Newbie: splitting dictionary definition across two .py files

Karthik Gurusamy kar1107 at gmail.com
Fri Mar 31 22:46:22 CEST 2006


Ben Finney wrote:
> kar1107 at gmail.com writes:
>
> > I'm fairly new to python. I like to define a big dictionary in two
> > files and use it my main file, build.py
> >
> > I want the definition to go into build_cfg.py and build_cfg_static.py.
>
> That sounds like a very confusing architecture, and smells very much
> like some kind of premature optimisation. What leads you to that
> design? It's very likely a better design can be suggested to meet your
> actual requirements.


I work in a source tree of 100s of .c files. The make file builds the
various .o files from the .c files. It takes a while to finish on the
first run. When I make changes to a .c file, I need to compile to get
the .o and also quickly fix any compilation errors.  I don't want to
use the make infrastructure, as it takes a while to resolve the
dependencies.


So effectively I'm writing a python script as a poor man's make file.
On the first run of make, I capture the complete stdout. Then use a
script (another python one - build_generate.py)  to grep thru' the
makefile's log to find out the exact gcc command used to get a foo.o
from its foo.c The script also captures the current working directory
-- the make is kind enough to spit out stuff like 'Entering directory
/blah/blah/path/to/binary....' It puts out the output in build_cfg.py
(it outputs in stdout, which I redirect)


I could get results of about 0.20 second completion for a .o file, when
the make file easily takes about 20 sec; that's a 100 times speedup.


I'm interested in only a few dozen .o files that I manage.  So I run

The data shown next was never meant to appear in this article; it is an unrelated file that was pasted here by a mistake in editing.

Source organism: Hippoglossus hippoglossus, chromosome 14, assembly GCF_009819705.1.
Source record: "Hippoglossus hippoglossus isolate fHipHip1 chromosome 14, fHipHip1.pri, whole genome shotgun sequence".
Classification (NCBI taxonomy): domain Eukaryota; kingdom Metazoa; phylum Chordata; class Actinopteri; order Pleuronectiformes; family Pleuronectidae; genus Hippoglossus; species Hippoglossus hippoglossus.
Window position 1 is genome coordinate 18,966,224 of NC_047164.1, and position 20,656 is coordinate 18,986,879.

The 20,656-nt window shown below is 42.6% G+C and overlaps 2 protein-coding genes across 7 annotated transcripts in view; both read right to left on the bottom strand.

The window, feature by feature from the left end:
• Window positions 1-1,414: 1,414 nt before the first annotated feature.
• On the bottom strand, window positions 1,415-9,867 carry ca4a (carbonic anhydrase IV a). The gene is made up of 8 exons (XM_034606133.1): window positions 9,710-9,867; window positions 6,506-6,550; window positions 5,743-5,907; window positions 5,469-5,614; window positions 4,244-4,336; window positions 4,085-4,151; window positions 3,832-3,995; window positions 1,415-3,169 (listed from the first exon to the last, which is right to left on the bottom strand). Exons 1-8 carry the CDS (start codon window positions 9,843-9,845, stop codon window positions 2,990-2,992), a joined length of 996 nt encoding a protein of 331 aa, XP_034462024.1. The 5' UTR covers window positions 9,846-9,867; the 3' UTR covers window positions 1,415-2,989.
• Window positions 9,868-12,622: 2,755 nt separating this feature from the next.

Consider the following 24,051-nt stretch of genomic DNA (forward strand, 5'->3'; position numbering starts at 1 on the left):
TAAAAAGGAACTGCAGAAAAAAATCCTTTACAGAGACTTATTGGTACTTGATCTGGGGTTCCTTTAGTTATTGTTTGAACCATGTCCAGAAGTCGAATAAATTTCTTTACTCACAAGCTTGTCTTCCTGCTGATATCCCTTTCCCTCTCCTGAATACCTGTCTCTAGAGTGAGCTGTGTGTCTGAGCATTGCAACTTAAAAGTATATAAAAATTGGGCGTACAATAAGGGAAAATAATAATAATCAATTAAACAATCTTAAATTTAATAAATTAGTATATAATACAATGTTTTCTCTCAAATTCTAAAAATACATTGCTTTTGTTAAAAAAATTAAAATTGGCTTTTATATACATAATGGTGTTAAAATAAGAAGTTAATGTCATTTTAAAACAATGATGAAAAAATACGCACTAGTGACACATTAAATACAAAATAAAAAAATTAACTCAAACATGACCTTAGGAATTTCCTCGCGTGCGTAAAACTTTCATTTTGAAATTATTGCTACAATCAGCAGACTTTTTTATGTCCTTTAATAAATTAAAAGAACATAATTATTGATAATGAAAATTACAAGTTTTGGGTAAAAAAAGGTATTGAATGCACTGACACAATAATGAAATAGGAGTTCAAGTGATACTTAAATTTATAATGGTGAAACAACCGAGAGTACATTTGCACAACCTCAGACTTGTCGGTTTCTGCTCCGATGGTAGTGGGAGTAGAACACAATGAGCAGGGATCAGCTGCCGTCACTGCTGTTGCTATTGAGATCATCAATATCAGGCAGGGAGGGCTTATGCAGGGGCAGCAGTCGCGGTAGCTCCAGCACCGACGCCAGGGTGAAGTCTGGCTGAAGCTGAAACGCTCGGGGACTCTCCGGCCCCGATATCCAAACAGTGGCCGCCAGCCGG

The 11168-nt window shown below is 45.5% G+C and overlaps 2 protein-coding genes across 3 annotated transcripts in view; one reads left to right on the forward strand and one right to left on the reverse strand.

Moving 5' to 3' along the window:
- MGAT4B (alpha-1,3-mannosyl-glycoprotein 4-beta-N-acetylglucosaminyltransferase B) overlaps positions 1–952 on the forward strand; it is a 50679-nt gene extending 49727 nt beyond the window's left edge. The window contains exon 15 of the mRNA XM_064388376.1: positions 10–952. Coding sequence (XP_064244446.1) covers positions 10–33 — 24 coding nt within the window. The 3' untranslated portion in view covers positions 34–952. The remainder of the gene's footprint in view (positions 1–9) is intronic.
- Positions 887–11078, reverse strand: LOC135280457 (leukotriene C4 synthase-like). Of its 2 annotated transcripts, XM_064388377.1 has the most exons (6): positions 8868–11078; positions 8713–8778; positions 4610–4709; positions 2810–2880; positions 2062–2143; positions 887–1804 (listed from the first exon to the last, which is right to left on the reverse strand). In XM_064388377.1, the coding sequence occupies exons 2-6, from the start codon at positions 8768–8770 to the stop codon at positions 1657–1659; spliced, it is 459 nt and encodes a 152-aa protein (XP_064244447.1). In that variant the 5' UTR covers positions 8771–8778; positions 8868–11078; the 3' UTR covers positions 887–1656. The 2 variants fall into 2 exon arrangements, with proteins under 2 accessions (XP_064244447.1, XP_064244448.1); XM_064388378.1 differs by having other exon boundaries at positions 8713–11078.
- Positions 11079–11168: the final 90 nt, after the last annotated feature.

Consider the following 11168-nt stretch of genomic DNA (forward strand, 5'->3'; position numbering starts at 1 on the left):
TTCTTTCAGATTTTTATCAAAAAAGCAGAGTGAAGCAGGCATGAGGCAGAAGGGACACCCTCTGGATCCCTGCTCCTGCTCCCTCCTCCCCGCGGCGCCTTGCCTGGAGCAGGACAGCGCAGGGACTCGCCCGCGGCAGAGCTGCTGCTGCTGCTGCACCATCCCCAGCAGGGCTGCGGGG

the script to generate a dictionary of the form


target_db['foo.o'] = {
    'cmd_cwd': r'/blah/blah/path/to/binary',
    'cmd_str': r'/path/to/gcc <tons of options> -o obj-xyz/foo.o
../blah/foo.c',    #'redirect': 1,
    # I can add any other flags I may think of
    # In fact I'm planning to make the cmd_str as a list so that I can
    # run a series of commands
}


In my build.py based on the target I give on command line (build.py
foo.o), I find the dictionary entry and using popen2.Popen3, execute
the corresponding cmd_str.


Now for every new source tree I pull or when make-file changes, I want
to rerun the script to generate the new dictionary.


I found build.py can also be used to automate other tasks - say pulling
a source tree. In general to run any command (or list of commands that
you issue from the shell prompt). These other tasks dictionary entries
are static; they don't change when makefiles options changes.  That is
the reason I want to split the dictionary contents in two files.  I
only have to change build_cfg.py everytime make-file changes/I use a
new source tree.


I'm not really worried about optimizations at this time; just want a
cleaner solution to my problem.

Karthik
>
> --
>  \     "If you can't annoy somebody there is little point in writing." |
>   `\                                                  -- Kingsley Amis |
> _o__)                                                                  |
> Ben Finney




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